The Common Good

God's Politics Blog

In Over My Head: Freedom and LGBTQ Inclusion

I am in over my heart on the LGBTQ situation and the church. I am also in over my head. As a Christian ethicist who believes Scripture is the measure for matters of faith, doctrine, and conduct, I have to say my head hurts to the point that it aches. It aches because I know that how evangelicals have taught me about loving LGBTQ Christians is myopic, and we need to think through many questions anew.

There are themes I am clear on: the place of love, the importance of family, the image of God, the mystery of bodies, the centrality of children. When it comes to faith, doctrine, and conduct, I plan to occupy myself for a long time on these themes to engage the questions that I am still unclear on. These include: What is the ideal marriage? Who is deemed family? What kind of sex reflects the character of God?

A few years ago, my then 7-year-old son was flipping through a children’s Bible during church when he came to a picture of Jacob and Rachel. He looked up at me and challenged, “What’s this? One wife? Where are the rest of them?”

Clearly the illustrator had an interpretive lens for choosing not to portray the messiness of the patriarch’s family and children. Our world simplifies and sanitizes marriage and sex to the point that we evangelicals endanger the kind of complex thinking on family structures that Scripture itself narrates.

Fortunately I am in a church where questioning over your head is okay. Formed by people who first called themselves Mission Friends, the Evangelical Covenant Church (ECC) was birthed as a renewal movement in the late 1800s. We affirm our freedom in Christ to breathe life into our faith and ground our wisdom in the midst of complex ethical questions. The New Testament’s word on freedom sets the tone. John’s gospel tells us that if we continue going back to the word, we are his disciples. Those who receive Christ and have faith in his name are free to become children of God (John 1:12). Paul emphasizes that those who love Christ are new creations (2 Cor. 5:17). Galatians reminds us that freedom to live a new life is evidenced by such fruits as love, joy, peace, patience, kindness, goodness, faithfulness, gentleness, and self-control (Gal. 5:16-25). The letter to the Philippians promises that what God has begun will eventually be completed (Phil. 1:6).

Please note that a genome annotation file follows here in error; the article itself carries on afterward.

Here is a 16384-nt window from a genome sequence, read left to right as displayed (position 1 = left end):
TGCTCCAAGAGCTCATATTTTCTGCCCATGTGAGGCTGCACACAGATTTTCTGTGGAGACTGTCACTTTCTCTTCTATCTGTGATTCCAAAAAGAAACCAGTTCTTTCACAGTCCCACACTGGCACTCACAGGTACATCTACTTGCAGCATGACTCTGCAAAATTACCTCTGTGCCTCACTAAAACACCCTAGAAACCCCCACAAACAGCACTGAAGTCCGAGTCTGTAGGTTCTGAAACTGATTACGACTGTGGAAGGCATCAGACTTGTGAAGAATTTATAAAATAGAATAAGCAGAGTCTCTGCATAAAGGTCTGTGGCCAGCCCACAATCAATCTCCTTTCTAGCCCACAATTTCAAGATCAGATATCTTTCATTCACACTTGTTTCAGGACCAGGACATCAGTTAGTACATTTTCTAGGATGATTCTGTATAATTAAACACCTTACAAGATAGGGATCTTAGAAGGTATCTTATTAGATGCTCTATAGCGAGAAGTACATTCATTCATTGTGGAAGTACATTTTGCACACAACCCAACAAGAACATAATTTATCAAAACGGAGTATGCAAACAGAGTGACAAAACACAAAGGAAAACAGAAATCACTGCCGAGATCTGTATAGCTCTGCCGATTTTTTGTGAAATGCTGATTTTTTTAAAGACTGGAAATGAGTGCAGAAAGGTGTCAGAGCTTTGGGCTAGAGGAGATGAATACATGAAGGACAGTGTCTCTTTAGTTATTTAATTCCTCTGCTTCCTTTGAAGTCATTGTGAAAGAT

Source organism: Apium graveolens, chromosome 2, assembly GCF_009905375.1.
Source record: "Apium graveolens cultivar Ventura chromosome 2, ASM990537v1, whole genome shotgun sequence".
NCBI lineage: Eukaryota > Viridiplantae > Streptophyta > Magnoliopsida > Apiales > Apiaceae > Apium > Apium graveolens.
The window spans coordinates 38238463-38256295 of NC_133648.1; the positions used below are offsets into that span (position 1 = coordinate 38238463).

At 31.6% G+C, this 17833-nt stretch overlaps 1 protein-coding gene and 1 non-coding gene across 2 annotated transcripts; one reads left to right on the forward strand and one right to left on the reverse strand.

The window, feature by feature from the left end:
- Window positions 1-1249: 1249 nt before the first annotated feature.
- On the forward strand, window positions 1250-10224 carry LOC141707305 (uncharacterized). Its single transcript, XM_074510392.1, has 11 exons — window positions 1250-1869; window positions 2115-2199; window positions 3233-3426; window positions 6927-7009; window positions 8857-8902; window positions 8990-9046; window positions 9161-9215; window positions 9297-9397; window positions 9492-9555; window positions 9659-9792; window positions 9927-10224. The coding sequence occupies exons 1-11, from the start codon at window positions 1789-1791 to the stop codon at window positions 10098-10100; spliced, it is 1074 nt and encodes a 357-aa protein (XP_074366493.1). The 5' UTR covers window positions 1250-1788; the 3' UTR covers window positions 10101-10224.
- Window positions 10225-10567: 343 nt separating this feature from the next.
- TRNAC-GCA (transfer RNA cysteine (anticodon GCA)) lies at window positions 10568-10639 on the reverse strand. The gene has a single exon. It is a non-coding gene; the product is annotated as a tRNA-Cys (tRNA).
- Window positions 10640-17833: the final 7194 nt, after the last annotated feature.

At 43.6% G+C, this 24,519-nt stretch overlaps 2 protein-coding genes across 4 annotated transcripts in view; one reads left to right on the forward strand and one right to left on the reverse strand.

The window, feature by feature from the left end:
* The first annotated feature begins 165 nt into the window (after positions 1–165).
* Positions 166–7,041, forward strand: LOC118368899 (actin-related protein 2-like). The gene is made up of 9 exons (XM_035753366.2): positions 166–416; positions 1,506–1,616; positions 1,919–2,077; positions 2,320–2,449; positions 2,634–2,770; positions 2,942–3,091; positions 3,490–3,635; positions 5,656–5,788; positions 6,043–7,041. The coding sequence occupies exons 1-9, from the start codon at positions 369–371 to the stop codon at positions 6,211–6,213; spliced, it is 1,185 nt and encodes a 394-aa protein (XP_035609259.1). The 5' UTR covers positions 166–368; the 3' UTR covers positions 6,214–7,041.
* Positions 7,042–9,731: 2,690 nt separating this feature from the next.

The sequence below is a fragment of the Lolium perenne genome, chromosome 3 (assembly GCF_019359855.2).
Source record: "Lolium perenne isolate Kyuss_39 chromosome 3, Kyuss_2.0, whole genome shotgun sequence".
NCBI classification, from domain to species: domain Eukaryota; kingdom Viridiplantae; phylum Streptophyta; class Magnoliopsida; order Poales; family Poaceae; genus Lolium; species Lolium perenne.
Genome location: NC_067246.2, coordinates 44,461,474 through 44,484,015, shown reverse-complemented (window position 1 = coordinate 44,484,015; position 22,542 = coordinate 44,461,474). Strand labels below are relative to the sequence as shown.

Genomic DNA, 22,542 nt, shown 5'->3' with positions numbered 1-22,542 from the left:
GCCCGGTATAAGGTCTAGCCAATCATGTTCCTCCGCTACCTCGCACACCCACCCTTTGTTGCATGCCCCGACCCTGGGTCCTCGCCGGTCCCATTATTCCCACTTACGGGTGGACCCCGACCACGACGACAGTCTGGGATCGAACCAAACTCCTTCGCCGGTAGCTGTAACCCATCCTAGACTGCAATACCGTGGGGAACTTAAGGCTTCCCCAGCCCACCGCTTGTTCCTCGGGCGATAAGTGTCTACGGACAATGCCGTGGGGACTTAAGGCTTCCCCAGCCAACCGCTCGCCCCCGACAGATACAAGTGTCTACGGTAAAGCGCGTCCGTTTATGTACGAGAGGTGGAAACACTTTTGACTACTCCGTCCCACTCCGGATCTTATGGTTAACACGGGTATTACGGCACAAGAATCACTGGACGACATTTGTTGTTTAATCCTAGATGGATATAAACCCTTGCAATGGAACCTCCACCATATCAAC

In the midst of this celebrated freedom, the ECC acknowledges that it is a fragile gift. One of our forebears called this gift of freedom in Christ a “turtle without a shell” — how free it is to live unencumbered, yet how vulnerable to lose one’s protective layer. While I don’t want to say we Covenant evangelicals always use our freedom well, we do have historical precedent for thinking in morally complex ways.   

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Pope Francis Declares Oscar Romero a Martyr, Moves Slain Archbishop Toward Sainthood

Pope Francis on Feb. 3 officially declared that Archbishop Oscar Romero, assassinated by a right-wing death squad in 1980 while celebrating Mass in El Salvador, was a martyr for the faith, clearing the way for his beatification.

The move ends decades of fierce debate over Romero’s legacy, but it was not a complete surprise: Francis, the first Latin American pope, has often said he thought Romero was a martyr worthy of consideration for sainthood.

But his view contrasts with the conservative papacies of John Paul II and Benedict XVI, which viewed Romero as an icon of the theological left who was killed for political reasons because he spoke out against poverty and human rights abuses.

As a result, Romero’s cause for canonization languished in the Vatican’s bureaucratic limbo despite his great popularity elsewhere.

That is set to change. the Feb. 3 declaration by Francis stated that Romero was “killed in hatred of the faith.” On Feb. 4, the Vatican is scheduled to hold a news conference with Archbishop Vincenzo Paglia, a Vatican official who is promoting Romero’s cause for canonization.

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Christie’s Vaccine Statements Aside, N.J. Already Allows Parents to Refuse on Religious Grounds

Gov. Chris Christie created a stir during a trade trip to London this week when he defended parents’ right to decide whether their children should get mandated vaccines — remarks that a spokesman quickly clarified by saying the governor “believes vaccines are an important public health protection.”

Back home in New Jersey, where Christie’s health commissioner has been a vocal advocate for vaccinations, parents already have the right to make those decisions if they put in writing that accepting vaccines violates their religious beliefs.  

In the 2013-14 school year, nearly 9,000 New Jersey children used a religious exemption to decline immunizations that under state law children must receive in order to attend school. The largest number of exemptions were sought in Hunterdon, Monmouth, Warren, and Sussex counties, according to state education department data.